Climate change may be forcing foxes of different species to fight it out in the Northwest Territories in the near future.
Parks Canada identified the risk of certain species moving northwards and competing with native species for habitat back in 2017. One of the species who may be moving north are red foxes.
According to Darren Campbell, spokesperson for the GNWT’s Department of Environment and Natural Resources, studies have shown in Scandinavia the red fox can be more successful in some habitats than the Arctic fox.
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“It is difficult to predict what will happen as red foxes move into Arctic fox habitat in NWT and Nunavut,” he said in an email. “Currently, the arctic fox is the only species of fox that has shown it can survive and thrive in our harsh northern landscapes, northern tundra and sea ice.”
However that may be changing.
The website INaturalist.ca — which uses crowdsourced public animal sightings to track animal populations — has reported sightings of both red and Arctic foxes in Inuvik during the summer months.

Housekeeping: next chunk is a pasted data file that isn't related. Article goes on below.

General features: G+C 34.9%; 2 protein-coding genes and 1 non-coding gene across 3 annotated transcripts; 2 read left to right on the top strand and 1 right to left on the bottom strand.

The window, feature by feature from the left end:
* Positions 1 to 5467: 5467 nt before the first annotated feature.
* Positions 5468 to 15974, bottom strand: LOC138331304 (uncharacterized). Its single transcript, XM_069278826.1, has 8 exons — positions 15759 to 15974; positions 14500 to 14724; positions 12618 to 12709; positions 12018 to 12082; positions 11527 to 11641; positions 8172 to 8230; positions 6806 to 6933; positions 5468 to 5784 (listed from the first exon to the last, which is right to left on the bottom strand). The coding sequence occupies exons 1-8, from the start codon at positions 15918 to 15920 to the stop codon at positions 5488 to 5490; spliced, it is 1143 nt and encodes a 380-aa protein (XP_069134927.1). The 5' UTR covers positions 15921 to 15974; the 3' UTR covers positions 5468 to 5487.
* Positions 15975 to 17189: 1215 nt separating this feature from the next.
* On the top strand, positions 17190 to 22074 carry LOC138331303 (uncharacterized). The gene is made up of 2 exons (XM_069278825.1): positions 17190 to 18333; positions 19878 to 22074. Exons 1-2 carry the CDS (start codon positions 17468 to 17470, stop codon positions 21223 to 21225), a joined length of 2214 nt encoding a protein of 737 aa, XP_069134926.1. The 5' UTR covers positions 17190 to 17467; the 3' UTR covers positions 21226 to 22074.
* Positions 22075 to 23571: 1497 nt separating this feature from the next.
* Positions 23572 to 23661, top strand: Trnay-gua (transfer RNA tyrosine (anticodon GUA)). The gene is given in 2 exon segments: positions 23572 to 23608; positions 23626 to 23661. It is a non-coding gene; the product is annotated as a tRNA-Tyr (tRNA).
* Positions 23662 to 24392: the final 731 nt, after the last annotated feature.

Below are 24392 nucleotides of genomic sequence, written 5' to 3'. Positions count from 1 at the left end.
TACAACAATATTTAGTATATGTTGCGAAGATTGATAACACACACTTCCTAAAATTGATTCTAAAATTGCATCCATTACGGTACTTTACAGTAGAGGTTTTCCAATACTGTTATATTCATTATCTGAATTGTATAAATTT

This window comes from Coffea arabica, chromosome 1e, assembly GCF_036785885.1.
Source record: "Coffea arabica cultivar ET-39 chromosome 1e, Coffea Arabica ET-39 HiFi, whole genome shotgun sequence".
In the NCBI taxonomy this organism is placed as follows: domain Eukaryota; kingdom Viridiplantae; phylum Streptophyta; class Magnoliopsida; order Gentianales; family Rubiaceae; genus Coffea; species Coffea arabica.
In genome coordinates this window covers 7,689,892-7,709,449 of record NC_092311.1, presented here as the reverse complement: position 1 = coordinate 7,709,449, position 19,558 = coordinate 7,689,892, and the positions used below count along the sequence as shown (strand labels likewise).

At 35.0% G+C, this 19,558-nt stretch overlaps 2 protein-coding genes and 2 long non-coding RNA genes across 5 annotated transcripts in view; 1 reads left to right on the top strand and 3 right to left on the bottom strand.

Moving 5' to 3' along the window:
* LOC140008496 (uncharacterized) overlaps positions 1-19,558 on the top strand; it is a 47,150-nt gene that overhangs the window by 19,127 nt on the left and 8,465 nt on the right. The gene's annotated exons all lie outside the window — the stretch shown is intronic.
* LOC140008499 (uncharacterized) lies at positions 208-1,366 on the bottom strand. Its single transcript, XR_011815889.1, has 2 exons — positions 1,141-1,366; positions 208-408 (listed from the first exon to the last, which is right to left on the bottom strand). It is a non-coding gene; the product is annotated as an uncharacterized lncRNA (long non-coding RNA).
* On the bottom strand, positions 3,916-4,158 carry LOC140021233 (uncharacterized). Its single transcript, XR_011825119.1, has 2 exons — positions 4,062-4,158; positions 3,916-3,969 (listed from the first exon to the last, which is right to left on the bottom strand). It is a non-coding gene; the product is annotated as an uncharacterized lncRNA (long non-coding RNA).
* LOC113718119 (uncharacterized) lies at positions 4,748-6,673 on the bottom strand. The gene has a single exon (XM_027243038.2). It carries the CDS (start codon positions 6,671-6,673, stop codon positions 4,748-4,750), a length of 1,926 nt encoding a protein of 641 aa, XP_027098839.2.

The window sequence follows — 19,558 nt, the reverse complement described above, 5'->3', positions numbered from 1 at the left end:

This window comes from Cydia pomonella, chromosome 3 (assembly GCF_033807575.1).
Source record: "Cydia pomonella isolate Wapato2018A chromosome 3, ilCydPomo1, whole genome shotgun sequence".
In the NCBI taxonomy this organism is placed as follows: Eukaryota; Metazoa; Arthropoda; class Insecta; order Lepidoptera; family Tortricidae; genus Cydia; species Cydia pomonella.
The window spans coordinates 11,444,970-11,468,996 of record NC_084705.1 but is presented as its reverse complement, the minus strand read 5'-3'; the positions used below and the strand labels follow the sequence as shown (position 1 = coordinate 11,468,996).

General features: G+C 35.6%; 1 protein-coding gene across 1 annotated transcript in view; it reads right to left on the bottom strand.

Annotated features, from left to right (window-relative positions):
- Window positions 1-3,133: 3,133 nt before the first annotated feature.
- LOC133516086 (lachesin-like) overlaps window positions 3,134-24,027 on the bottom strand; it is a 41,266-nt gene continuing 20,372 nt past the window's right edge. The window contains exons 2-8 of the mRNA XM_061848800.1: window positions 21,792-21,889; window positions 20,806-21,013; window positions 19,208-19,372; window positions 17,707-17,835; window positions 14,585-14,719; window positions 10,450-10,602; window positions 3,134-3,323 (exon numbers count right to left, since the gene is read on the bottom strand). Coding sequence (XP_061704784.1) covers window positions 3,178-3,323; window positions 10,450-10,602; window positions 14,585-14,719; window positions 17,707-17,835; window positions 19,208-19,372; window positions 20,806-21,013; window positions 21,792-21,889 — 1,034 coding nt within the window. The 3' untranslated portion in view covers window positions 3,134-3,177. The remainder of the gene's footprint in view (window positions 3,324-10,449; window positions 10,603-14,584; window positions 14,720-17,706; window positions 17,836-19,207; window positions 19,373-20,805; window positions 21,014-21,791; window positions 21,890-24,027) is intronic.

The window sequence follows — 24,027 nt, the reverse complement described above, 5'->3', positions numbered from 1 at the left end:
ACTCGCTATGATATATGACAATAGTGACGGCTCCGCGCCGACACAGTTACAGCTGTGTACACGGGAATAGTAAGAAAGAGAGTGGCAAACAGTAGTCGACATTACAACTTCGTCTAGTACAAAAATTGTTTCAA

Campbell said ENR relies on public sightings to keep track of population numbers, so can’t be sure of the exact number of either red or Arctic foxes.
Mammals and other species moving northward is one of the predicted outcomes of climate change,” said Campbell.
Arctic foxes’ populations already fluctuate year-to-year depending on the availability of food. Climate change may further impact food security for Arctic foxes and the extra competition from red foxes moving north could increase competition for food that may already be limited.
“These movements are happening now and will continue in the future,” added Campbell. “Reducing our greenhouse gas emissions will slow this phenomenon. But we will also need to adapt to species moving north.”
“ENR is developing an overall climate change adaptation strategy for wildlife management. Key actions, including possible mitigation, will be included for many northern wildlife species.